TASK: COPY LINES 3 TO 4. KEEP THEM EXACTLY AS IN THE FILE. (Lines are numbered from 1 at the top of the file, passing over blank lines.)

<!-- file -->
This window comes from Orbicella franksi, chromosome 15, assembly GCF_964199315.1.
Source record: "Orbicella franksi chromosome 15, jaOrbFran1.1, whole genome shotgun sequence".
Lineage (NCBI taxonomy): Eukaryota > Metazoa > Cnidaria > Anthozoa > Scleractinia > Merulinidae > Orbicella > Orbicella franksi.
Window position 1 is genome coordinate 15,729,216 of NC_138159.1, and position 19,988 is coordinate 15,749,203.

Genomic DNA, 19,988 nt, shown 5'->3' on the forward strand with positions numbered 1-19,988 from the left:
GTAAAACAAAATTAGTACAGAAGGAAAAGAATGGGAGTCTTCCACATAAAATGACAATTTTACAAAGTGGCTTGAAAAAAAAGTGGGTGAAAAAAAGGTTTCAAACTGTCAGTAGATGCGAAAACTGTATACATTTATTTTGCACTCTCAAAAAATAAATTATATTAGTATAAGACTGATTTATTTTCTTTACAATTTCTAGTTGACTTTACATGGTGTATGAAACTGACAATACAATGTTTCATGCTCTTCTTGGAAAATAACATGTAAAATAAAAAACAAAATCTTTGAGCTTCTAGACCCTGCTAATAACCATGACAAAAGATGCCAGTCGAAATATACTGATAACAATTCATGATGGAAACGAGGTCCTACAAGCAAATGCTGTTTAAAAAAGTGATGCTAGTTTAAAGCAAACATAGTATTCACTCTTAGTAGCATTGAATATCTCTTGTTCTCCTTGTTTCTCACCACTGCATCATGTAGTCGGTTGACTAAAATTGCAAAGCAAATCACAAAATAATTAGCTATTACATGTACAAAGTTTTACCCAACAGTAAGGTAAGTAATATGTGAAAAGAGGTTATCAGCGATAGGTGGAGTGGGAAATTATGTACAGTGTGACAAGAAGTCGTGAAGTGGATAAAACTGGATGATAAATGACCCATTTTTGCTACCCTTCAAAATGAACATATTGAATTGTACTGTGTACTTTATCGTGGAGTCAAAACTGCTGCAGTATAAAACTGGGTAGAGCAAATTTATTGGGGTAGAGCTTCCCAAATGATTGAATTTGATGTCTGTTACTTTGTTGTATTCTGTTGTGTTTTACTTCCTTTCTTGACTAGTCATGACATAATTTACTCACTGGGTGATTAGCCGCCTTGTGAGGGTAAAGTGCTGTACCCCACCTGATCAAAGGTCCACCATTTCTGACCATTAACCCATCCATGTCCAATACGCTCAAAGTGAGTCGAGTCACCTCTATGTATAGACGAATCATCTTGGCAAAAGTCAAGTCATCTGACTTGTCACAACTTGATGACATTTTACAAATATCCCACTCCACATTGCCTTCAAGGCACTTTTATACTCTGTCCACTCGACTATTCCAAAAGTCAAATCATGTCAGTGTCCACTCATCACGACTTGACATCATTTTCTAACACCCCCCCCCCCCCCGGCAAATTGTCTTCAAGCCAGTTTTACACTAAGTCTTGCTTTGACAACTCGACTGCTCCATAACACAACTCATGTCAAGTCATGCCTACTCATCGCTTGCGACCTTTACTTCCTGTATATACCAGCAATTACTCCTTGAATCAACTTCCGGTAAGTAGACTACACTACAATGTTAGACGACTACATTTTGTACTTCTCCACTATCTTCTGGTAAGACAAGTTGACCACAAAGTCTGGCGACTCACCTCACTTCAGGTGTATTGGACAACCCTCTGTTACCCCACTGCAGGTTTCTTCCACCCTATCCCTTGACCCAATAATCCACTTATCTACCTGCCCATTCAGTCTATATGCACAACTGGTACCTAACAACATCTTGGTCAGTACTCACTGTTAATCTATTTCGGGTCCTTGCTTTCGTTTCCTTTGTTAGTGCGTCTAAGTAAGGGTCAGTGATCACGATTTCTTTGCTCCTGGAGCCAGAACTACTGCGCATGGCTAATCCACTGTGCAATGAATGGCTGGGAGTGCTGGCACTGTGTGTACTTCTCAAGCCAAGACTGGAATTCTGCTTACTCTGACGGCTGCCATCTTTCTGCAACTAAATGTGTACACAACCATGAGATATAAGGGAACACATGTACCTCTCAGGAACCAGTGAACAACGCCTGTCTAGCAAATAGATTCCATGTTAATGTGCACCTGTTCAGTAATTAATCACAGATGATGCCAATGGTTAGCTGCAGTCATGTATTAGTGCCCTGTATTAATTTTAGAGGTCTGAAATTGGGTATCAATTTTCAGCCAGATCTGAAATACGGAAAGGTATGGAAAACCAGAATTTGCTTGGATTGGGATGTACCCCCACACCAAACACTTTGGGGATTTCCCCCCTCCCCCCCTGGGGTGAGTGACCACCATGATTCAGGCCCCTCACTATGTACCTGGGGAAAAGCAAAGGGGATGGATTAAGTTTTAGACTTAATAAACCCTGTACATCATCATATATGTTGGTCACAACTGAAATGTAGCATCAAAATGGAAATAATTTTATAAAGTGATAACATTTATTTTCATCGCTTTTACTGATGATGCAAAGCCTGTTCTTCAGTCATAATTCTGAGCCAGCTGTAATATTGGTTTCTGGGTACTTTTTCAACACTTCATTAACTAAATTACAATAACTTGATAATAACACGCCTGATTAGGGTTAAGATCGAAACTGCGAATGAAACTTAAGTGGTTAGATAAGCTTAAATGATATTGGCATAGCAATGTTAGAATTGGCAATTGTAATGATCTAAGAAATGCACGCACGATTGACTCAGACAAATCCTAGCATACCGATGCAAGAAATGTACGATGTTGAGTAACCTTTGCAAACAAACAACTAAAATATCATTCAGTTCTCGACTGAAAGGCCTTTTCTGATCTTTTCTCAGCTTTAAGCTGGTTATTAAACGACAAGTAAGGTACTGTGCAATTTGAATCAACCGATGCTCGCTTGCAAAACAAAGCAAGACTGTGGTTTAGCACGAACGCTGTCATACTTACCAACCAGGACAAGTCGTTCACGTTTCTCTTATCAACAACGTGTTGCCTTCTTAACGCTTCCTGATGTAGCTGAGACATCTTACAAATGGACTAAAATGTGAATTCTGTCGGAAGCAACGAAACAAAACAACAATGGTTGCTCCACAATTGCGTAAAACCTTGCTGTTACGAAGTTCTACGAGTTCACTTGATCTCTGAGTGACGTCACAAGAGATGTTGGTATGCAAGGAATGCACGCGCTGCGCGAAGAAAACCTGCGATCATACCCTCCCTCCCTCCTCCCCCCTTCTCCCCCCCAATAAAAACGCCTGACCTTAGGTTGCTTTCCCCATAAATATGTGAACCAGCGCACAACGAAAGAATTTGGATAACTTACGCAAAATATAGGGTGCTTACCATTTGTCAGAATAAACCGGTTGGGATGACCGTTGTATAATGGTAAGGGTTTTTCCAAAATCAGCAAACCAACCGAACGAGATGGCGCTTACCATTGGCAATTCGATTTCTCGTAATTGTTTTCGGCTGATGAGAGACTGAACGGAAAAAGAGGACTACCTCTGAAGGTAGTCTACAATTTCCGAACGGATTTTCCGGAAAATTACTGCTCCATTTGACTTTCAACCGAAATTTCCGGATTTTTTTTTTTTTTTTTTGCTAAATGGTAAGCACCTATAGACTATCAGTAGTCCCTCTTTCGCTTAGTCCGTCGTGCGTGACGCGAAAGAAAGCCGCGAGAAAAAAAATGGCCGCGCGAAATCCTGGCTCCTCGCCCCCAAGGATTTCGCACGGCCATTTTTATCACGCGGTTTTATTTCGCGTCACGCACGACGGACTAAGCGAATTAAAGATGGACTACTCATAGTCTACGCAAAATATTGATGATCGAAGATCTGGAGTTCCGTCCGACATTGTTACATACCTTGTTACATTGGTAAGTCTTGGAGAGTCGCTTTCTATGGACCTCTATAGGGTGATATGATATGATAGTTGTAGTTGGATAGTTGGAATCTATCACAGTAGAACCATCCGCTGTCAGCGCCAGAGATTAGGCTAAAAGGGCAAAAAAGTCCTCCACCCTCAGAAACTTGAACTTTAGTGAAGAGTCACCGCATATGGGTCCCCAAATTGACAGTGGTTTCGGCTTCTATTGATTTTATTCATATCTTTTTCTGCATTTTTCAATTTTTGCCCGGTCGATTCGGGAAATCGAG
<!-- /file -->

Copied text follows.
Lineage (NCBI taxonomy): Eukaryota > Metazoa > Cnidaria > Anthozoa > Scleractinia > Merulinidae > Orbicella > Orbicella franksi.
Window position 1 is genome coordinate 15,729,216 of NC_138159.1, and position 19,988 is coordinate 15,749,203.